The Chinese government has undertaken an aggressive relief effort. In recent days the city has been flooded with soldiers, medics and supplies. The response has been so great, and traffic downtown so bad, that the government has urged volunteers to stay away.
President Hu Jintao, who cut short a state visit to South America after the quake struck, flew to Jiegu on Sunday, consoling victims and promising to rebuild. “There will be new schools!” he wrote on a blackboard in a tent filled with orphaned children, according to Xinhua, the official news agency. “There will be new homes!”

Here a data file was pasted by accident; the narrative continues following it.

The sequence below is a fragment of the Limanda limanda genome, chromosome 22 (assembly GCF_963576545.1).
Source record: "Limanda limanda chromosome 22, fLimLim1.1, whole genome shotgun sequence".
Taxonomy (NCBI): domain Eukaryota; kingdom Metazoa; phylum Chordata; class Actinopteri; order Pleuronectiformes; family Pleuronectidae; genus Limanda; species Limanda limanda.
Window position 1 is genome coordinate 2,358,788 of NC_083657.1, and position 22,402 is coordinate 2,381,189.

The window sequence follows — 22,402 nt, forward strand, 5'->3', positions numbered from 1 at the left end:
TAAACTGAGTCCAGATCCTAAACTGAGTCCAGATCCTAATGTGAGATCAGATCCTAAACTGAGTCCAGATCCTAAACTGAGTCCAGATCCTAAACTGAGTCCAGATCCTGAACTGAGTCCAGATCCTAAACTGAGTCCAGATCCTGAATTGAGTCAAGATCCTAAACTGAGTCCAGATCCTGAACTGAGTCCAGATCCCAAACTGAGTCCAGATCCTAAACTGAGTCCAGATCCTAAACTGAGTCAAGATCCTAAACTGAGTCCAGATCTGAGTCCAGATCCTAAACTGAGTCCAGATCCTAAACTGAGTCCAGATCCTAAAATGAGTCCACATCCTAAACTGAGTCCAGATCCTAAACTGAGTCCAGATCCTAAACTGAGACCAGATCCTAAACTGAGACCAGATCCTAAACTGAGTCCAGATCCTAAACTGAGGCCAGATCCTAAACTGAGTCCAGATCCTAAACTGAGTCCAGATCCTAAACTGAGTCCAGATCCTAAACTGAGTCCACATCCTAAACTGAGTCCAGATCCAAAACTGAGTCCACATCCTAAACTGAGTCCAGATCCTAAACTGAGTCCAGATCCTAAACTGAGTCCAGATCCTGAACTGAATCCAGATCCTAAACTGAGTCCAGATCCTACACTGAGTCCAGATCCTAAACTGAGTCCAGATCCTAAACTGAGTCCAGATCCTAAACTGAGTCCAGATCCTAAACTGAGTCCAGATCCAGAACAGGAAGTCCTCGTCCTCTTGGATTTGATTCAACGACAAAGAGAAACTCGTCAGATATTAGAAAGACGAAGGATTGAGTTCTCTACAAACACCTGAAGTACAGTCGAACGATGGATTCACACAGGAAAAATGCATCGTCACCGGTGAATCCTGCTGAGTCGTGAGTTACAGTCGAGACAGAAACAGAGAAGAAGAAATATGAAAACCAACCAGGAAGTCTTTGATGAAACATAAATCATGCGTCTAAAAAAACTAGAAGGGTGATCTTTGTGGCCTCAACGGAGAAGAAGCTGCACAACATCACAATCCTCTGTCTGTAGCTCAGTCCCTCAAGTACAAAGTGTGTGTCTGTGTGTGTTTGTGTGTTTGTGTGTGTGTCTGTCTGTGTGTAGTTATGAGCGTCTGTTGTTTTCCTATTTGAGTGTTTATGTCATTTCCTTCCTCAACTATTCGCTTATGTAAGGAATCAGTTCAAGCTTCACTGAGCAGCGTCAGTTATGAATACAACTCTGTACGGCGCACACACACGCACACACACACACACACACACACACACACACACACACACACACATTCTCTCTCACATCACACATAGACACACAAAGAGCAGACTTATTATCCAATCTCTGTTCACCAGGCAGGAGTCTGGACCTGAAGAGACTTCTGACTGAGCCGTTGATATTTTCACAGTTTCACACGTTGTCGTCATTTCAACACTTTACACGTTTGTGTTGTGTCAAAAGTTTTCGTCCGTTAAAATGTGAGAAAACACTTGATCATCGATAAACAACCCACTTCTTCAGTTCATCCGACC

But perhaps just as striking as Beijing’s rescue-and-relief juggernaut is the highly visible operation mounted by Buddhist monks, thousands of whom have traveled long distances from Tibetan areas of the country. They distribute packaged biscuits, tend huge vats of barley and dig for bodies.
Like their makeshift prayer tent in central Jiegu, much of that help has been uncoordinated, and for the moment, tolerated by a government suspicious of Tibetan organizations and especially organized religion.
See also “Flood of aid reaches China’s remote quake zone” from AP.